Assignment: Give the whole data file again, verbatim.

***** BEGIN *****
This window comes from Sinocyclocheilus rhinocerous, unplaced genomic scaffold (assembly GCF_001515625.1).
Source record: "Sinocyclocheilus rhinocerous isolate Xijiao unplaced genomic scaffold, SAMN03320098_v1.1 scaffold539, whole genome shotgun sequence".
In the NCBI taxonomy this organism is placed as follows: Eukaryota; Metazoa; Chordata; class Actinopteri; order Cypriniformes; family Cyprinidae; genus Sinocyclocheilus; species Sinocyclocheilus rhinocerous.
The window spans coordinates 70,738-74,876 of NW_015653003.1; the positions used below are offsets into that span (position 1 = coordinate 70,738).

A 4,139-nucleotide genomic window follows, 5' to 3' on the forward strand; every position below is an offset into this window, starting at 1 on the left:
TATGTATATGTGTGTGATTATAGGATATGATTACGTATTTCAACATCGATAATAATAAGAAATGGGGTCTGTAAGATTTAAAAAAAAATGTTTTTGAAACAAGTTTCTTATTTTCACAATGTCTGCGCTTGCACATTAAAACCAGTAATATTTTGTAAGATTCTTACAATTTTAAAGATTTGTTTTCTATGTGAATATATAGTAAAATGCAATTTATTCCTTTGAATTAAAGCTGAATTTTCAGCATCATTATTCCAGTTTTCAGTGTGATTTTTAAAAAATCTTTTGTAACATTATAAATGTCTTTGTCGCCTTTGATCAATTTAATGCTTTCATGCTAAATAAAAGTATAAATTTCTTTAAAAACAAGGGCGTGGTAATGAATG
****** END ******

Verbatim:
This window comes from Sinocyclocheilus rhinocerous, unplaced genomic scaffold (assembly GCF_001515625.1).
Source record: "Sinocyclocheilus rhinocerous isolate Xijiao unplaced genomic scaffold, SAMN03320098_v1.1 scaffold539, whole genome shotgun sequence".
In the NCBI taxonomy this organism is placed as follows: Eukaryota; Metazoa; Chordata; class Actinopteri; order Cypriniformes; family Cyprinidae; genus Sinocyclocheilus; species Sinocyclocheilus rhinocerous.
The window spans coordinates 70,738-74,876 of NW_015653003.1; the positions used below are offsets into that span (position 1 = coordinate 70,738).

A 4,139-nucleotide genomic window follows, 5' to 3' on the forward strand; every position below is an offset into this window, starting at 1 on the left:
TATGTATATGTGTGTGATTATAGGATATGATTACGTATTTCAACATCGATAATAATAAGAAATGGGGTCTGTAAGATTTAAAAAAAAATGTTTTTGAAACAAGTTTCTTATTTTCACAATGTCTGCGCTTGCACATTAAAACCAGTAATATTTTGTAAGATTCTTACAATTTTAAAGATTTGTTTTCTATGTGAATATATAGTAAAATGCAATTTATTCCTTTGAATTAAAGCTGAATTTTCAGCATCATTATTCCAGTTTTCAGTGTGATTTTTAAAAAATCTTTTGTAACATTATAAATGTCTTTGTCGCCTTTGATCAATTTAATGCTTTCATGCTAAATAAAAGTATAAATTTCTTTAAAAACAAGGGCGTGGTAATGAATG